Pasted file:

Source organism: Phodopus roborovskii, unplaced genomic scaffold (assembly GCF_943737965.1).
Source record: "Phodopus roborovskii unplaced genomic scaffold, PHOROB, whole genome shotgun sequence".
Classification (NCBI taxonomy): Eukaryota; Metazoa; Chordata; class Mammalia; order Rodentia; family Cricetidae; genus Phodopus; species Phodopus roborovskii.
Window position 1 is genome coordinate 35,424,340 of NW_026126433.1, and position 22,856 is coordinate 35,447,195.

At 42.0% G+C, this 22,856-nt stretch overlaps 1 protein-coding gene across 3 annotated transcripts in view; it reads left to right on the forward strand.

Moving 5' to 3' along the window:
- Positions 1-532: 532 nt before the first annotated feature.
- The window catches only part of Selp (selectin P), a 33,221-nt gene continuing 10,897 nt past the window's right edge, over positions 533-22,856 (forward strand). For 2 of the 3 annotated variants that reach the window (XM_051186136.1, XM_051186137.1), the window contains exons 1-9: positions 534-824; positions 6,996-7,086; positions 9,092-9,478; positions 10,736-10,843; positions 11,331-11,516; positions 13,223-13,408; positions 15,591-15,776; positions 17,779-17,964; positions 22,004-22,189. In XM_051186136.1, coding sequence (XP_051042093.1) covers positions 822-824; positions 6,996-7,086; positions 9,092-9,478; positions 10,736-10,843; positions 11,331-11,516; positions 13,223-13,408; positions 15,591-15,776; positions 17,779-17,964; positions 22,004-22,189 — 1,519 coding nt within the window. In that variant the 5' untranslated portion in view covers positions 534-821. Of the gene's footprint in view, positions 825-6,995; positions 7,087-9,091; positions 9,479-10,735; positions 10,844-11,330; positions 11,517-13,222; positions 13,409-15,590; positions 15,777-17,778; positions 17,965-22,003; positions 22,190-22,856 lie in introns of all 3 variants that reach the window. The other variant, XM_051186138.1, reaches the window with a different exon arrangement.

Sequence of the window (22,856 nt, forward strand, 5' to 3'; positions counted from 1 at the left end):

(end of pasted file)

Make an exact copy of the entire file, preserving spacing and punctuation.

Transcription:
Source organism: Phodopus roborovskii, unplaced genomic scaffold (assembly GCF_943737965.1).
Source record: "Phodopus roborovskii unplaced genomic scaffold, PHOROB, whole genome shotgun sequence".
Classification (NCBI taxonomy): Eukaryota; Metazoa; Chordata; class Mammalia; order Rodentia; family Cricetidae; genus Phodopus; species Phodopus roborovskii.
Window position 1 is genome coordinate 35,424,340 of NW_026126433.1, and position 22,856 is coordinate 35,447,195.

At 42.0% G+C, this 22,856-nt stretch overlaps 1 protein-coding gene across 3 annotated transcripts in view; it reads left to right on the forward strand.

Moving 5' to 3' along the window:
- Positions 1-532: 532 nt before the first annotated feature.
- The window catches only part of Selp (selectin P), a 33,221-nt gene continuing 10,897 nt past the window's right edge, over positions 533-22,856 (forward strand). For 2 of the 3 annotated variants that reach the window (XM_051186136.1, XM_051186137.1), the window contains exons 1-9: positions 534-824; positions 6,996-7,086; positions 9,092-9,478; positions 10,736-10,843; positions 11,331-11,516; positions 13,223-13,408; positions 15,591-15,776; positions 17,779-17,964; positions 22,004-22,189. In XM_051186136.1, coding sequence (XP_051042093.1) covers positions 822-824; positions 6,996-7,086; positions 9,092-9,478; positions 10,736-10,843; positions 11,331-11,516; positions 13,223-13,408; positions 15,591-15,776; positions 17,779-17,964; positions 22,004-22,189 — 1,519 coding nt within the window. In that variant the 5' untranslated portion in view covers positions 534-821. Of the gene's footprint in view, positions 825-6,995; positions 7,087-9,091; positions 9,479-10,735; positions 10,844-11,330; positions 11,517-13,222; positions 13,409-15,590; positions 15,777-17,778; positions 17,965-22,003; positions 22,190-22,856 lie in introns of all 3 variants that reach the window. The other variant, XM_051186138.1, reaches the window with a different exon arrangement.

Sequence of the window (22,856 nt, forward strand, 5' to 3'; positions counted from 1 at the left end):